A new bill might make your Kombucha addiction a little less expensive

Health-boosting fizzy drink, or clandestine alcoholic beverage?
Health-boosting fizzy drink, or clandestine alcoholic beverage?
Image: AP Photo/Charles Krupa
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You go, Colorado.

A bipartisan group of lawmakers in Colorado have introduced legislation that would change the tax laws for kombucha, a vinegary fermented beverage popular with health-concious consumers. As trace amounts of alcohol are created in the manufacturing process, the US government effectively classifies the hippie mainstay as an alcoholic product. This means that kombucha brewers are being hit with higher taxes than their soft-drink competitors, ultimately raising the price.

The legislation proposes to eliminate tax and regulatory burdens by changing kombucha’s ABV (alcohol by volume) limit from 0.5% to 1.25%. But the best part? It’s called the “Keeping Our Manufacturers from Being Unfairly Taxed while Championing Health Act”: that’s right, the KOMBUCHA Act.

“This bipartisan bill will eliminate unfair taxes for kombucha brewers, many of whom are small businesses,” Democratic representative Jared Polis said. “By taking kombucha out from under alcohol in the tax and regulatory code, we can help a new industry grow throughout Colorado and across the country.”

The original legislation they are opposing traces back to 1935, when the Alcohol and Tobacco Tax and Trade Bureau (TTB) deemed a beverage alcoholic if it contained more than 0.5% alcohol. This puts kombucha in the same tax bracket as other types of alcohol, despite the fact you would need to drink up to eight bottles of the stuff to get the same buzz as a light beer. In an age when we praise fermented foodstuffs for their proven health benefits, the fact that the US government regards kombucha closer to an IPA than a healthier alcohol-free alternative seems particularly steep.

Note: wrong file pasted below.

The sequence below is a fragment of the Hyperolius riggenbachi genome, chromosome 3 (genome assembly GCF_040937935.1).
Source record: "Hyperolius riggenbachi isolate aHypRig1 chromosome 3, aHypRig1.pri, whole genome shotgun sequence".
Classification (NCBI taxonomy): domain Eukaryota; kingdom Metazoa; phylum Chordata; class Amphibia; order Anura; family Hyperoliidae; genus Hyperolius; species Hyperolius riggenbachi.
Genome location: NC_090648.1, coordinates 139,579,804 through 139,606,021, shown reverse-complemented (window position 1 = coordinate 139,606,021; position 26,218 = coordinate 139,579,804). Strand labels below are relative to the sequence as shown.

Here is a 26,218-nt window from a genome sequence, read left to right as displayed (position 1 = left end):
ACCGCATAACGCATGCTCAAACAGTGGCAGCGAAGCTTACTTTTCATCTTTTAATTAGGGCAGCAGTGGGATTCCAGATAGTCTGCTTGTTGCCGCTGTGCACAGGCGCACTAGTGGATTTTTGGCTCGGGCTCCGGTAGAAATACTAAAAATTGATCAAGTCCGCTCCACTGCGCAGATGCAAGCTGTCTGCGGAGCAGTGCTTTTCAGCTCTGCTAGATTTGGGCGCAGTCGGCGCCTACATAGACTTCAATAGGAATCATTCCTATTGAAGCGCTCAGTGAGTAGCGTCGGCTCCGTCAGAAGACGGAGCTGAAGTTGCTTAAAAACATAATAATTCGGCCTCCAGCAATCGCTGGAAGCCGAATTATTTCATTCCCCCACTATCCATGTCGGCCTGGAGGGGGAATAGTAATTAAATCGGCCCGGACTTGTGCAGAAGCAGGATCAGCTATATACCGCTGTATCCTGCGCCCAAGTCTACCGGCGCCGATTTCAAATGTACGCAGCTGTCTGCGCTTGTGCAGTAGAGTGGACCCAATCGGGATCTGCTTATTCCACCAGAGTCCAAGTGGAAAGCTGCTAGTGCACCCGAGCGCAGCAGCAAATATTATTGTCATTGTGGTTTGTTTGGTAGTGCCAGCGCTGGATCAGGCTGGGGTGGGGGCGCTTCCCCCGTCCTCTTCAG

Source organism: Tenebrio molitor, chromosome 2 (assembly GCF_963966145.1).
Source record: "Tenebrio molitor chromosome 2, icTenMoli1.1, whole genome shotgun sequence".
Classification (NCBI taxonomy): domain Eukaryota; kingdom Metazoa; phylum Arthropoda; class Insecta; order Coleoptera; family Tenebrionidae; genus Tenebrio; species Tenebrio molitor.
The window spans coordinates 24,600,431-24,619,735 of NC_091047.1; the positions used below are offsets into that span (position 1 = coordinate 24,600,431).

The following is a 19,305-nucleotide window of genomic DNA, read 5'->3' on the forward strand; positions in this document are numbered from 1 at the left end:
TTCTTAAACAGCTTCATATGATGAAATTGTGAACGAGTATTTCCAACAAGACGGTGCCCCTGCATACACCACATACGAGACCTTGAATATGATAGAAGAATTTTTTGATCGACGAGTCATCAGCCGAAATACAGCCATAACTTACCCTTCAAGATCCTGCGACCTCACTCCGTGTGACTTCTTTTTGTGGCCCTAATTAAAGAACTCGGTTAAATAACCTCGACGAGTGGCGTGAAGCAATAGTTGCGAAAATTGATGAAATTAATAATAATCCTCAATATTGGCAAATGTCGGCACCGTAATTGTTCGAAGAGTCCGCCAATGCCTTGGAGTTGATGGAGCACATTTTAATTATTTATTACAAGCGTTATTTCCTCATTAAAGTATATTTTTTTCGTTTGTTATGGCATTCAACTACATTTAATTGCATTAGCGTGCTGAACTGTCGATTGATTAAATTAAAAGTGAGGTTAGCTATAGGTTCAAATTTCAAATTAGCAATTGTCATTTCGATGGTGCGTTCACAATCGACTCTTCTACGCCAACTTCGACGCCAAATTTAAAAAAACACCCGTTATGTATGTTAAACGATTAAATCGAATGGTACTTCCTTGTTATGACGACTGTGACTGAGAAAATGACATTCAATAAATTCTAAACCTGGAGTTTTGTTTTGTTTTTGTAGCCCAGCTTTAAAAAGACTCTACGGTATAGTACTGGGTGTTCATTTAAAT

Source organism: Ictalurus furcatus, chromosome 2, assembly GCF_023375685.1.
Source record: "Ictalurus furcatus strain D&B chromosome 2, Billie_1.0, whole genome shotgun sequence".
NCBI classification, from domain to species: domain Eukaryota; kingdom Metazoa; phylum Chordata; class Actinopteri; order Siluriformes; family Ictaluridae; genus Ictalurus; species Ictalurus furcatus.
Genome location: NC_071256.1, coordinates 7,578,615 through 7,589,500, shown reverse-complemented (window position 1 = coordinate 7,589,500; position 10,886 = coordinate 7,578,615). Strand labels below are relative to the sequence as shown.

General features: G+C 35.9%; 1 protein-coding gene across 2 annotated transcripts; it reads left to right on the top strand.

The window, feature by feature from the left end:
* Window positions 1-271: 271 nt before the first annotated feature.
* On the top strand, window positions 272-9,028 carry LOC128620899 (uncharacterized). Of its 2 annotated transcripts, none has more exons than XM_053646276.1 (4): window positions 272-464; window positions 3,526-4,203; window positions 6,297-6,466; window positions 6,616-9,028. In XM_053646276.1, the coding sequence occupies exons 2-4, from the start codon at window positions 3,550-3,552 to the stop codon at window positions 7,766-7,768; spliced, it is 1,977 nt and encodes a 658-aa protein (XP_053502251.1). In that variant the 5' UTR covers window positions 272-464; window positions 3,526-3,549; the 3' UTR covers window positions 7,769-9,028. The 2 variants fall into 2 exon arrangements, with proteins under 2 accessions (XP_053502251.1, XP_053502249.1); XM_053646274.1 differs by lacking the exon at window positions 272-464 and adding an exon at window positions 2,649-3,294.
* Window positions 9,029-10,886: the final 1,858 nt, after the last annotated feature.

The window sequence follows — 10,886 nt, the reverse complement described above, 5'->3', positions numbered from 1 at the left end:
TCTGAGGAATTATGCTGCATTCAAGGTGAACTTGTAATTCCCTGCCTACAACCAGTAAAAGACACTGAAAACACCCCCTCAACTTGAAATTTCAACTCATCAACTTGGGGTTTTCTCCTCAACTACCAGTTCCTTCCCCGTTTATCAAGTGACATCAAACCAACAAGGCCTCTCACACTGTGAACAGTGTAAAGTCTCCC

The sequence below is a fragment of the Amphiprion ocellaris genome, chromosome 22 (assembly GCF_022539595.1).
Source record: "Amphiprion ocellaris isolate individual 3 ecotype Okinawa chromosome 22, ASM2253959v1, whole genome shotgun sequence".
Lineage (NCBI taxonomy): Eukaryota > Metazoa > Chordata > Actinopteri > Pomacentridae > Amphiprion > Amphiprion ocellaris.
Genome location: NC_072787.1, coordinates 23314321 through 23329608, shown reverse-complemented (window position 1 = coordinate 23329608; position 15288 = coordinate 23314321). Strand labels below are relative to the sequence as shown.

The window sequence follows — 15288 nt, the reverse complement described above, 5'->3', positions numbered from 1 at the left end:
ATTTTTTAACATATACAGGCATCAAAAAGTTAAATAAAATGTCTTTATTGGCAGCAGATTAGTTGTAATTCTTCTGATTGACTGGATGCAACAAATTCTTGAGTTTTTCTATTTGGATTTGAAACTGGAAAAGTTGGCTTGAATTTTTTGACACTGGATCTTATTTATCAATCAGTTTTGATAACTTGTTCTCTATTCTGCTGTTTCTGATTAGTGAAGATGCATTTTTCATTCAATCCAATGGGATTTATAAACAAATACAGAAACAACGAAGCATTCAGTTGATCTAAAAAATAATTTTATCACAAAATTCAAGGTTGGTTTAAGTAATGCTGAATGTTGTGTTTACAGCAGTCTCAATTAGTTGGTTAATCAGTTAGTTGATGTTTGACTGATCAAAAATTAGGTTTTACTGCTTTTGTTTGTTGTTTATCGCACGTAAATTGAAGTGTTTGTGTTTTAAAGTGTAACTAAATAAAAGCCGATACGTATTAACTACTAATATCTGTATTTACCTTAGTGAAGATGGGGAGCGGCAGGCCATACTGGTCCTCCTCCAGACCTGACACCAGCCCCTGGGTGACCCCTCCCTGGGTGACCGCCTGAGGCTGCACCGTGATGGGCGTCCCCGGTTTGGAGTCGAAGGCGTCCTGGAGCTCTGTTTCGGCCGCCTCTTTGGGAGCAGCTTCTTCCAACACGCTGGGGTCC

The level of alcohol varies from brew to brew, but the ABV level of most commercial kombucha brands sits at around 0.5-1.5%, compared to averages of 4-12% for different types of full-strength beer, 15-20% for wine, and 35-50% for vodka. However, the Wall Street Journal (paywall) uncovered that GT’s Kombucha reportedly once had an ABV of 3.8%, which is not far off a light beer. This also technically means that you have to be over the age of 21 to purchase many varieties—while living in Portland, Oregon, I was asked for ID several times when buying a casual mid-morning brew.

Kombucha is a fermented tea that tastes less like a fizzy cup of chai and more like a tart glass of apple cider. It is made by seeping green or black tea in water with sugar and adding a SCOBY starter—short for Symbiotic Culture Of Bacteria and Yeast—to ferment the mixture. Once brewed, you can then add additional flavor profiles such as lemon, ginger, thyme, and cranberry. It’s a similar process to how cider or wine is made, where yeasts and bacteria convert the sugar in fruits such as grapes and apples into alcohol. As a result of this process, there is a trace amount of alcohol leftover when kombucha is made.

Kombucha is the fastest growing beverage market in the US and is expected to continue growing by 25% each year until 2020, at which point it will be a $1.8 billion dollar market. With the average bottle costing between $4-6, the lower tax rate the KOMBUCHA Act proposes  could feasibly bring down the point-of-sale price for consumers, too. Which means more gut-goodness for all of us.